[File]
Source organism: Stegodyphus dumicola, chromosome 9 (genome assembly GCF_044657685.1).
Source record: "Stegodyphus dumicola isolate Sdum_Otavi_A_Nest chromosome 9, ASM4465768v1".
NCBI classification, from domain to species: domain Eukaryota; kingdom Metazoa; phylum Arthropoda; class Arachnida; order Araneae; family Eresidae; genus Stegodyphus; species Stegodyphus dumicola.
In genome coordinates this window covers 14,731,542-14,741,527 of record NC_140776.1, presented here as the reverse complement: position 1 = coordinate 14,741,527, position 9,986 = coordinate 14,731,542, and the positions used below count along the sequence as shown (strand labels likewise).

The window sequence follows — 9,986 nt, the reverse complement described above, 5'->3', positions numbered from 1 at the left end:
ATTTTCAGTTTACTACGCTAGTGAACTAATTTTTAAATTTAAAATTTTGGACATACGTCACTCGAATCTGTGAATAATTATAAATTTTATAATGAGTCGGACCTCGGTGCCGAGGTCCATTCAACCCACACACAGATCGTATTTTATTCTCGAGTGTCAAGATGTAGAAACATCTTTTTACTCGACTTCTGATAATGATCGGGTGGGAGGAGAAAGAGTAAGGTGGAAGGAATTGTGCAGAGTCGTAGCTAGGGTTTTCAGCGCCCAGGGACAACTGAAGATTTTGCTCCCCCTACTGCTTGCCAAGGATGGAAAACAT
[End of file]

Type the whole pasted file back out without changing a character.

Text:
Source organism: Stegodyphus dumicola, chromosome 9 (genome assembly GCF_044657685.1).
Source record: "Stegodyphus dumicola isolate Sdum_Otavi_A_Nest chromosome 9, ASM4465768v1".
NCBI classification, from domain to species: domain Eukaryota; kingdom Metazoa; phylum Arthropoda; class Arachnida; order Araneae; family Eresidae; genus Stegodyphus; species Stegodyphus dumicola.
In genome coordinates this window covers 14,731,542-14,741,527 of record NC_140776.1, presented here as the reverse complement: position 1 = coordinate 14,741,527, position 9,986 = coordinate 14,731,542, and the positions used below count along the sequence as shown (strand labels likewise).

The window sequence follows — 9,986 nt, the reverse complement described above, 5'->3', positions numbered from 1 at the left end:
ATTTTCAGTTTACTACGCTAGTGAACTAATTTTTAAATTTAAAATTTTGGACATACGTCACTCGAATCTGTGAATAATTATAAATTTTATAATGAGTCGGACCTCGGTGCCGAGGTCCATTCAACCCACACACAGATCGTATTTTATTCTCGAGTGTCAAGATGTAGAAACATCTTTTTACTCGACTTCTGATAATGATCGGGTGGGAGGAGAAAGAGTAAGGTGGAAGGAATTGTGCAGAGTCGTAGCTAGGGTTTTCAGCGCCCAGGGACAACTGAAGATTTTGCTCCCCCTACTGCTTGCCAAGGATGGAAAACAT